Digital mammography refers to x-ray examination of the breast and yields information on the interior of the breast. Digital mammography is used to detect and diagnose breast disease both in women who have breast symptoms (problems such as a lump, pain or nipple discharge) and women who are asymptomatic (no breast complaints).
When you have your mammogram performed at The Jim & Eleanor Randall Breast Center in Pasadena, the Huntington-Hill Imaging Center in Cordova or at Hill Imaging Center in Glendora, you will be comfortable knowing that our physicians and support staff are highly experienced and trained. We perform more than 40,000 screening mammograms, and over 10,000 diagnostic evaluations of women with breast problems per year. We also provide excellent mammogram accuracy thanks to our nationally respected team of breast radiologists and our computer aided detection (CAD) program. It provides secondary interpretations of every mammogram film that our experienced team of radiologists uses as a back-up evaluation. In addition, our physicians, technologists, and state-of-the-art equipment are certified and accredited by the American College of Radiology (ACR), the FDA, and the National Accreditation Program for Breast Centers (NAPBC). Jim & Eleanor Randall Breast Center has also been awarded “The Breast Imaging Center of Excellence (BICOE)” by the ACR because it has earned accreditation in all of the ACR’s breast-imaging accreditation programs, in addition to the Mammography Accreditation Program.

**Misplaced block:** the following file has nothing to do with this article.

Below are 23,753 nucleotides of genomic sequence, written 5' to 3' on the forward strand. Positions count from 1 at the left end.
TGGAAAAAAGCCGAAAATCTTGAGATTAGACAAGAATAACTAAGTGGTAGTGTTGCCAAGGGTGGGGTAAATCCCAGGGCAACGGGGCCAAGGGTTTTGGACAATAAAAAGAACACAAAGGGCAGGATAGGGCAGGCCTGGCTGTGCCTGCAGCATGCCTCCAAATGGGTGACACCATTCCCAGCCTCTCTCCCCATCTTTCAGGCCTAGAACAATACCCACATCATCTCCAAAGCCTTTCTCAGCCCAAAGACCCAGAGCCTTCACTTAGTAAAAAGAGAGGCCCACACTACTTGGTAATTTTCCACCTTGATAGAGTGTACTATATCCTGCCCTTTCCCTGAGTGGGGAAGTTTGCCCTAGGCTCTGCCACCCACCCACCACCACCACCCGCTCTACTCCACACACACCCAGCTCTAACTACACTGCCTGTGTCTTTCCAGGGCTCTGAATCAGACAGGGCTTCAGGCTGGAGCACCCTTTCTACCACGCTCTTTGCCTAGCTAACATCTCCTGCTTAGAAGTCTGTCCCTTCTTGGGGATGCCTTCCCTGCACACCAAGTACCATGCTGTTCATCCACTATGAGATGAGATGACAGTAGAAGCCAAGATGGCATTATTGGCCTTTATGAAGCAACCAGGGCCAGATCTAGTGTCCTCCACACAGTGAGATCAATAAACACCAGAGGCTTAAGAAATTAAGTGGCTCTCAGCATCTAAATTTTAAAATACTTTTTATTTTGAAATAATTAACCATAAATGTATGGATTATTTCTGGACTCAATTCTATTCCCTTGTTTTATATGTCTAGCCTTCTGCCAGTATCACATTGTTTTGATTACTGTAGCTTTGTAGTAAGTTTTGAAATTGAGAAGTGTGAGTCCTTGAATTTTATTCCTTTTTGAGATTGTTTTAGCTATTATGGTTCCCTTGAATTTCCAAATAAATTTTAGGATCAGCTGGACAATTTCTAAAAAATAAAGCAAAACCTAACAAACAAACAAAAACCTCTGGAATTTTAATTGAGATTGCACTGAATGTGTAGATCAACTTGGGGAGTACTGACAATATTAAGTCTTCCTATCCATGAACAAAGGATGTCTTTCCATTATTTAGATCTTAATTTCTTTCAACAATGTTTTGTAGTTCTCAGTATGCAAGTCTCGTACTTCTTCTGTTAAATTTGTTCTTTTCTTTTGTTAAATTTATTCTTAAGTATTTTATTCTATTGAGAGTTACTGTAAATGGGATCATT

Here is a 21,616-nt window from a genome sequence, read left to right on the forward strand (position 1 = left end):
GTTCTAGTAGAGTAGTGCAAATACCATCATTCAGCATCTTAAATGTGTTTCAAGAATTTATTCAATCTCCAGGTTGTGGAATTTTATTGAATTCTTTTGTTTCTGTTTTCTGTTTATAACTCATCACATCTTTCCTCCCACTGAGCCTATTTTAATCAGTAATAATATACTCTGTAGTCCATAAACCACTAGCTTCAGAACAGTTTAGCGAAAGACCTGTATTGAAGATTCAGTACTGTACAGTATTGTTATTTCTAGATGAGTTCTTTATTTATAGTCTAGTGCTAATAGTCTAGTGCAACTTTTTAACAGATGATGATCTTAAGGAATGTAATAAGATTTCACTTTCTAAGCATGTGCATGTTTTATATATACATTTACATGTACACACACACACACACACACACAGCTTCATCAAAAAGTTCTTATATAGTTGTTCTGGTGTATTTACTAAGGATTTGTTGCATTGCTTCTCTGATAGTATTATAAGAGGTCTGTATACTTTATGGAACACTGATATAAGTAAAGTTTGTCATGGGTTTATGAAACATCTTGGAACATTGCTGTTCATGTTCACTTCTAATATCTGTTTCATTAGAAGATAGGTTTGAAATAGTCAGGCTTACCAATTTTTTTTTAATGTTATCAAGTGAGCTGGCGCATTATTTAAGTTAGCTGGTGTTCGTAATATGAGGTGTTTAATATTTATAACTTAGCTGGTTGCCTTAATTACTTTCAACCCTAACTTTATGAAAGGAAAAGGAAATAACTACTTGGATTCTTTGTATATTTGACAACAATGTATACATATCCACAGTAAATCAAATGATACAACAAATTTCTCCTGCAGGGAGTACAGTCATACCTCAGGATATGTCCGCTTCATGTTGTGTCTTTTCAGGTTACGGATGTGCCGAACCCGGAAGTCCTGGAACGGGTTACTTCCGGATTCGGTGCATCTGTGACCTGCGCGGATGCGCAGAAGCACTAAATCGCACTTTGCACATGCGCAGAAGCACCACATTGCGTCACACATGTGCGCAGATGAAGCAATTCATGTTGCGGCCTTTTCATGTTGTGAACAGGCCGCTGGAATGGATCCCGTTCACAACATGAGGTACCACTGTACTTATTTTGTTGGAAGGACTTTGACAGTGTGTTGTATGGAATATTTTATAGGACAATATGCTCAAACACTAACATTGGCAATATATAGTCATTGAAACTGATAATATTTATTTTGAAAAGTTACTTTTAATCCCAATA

Understanding terms that may show up in your report
Calcifications are tiny mineral deposits within the breast tissue, which appear as small white spots on the images. Calcifications are divided into two categories, macrocalcifications and microcalcifications.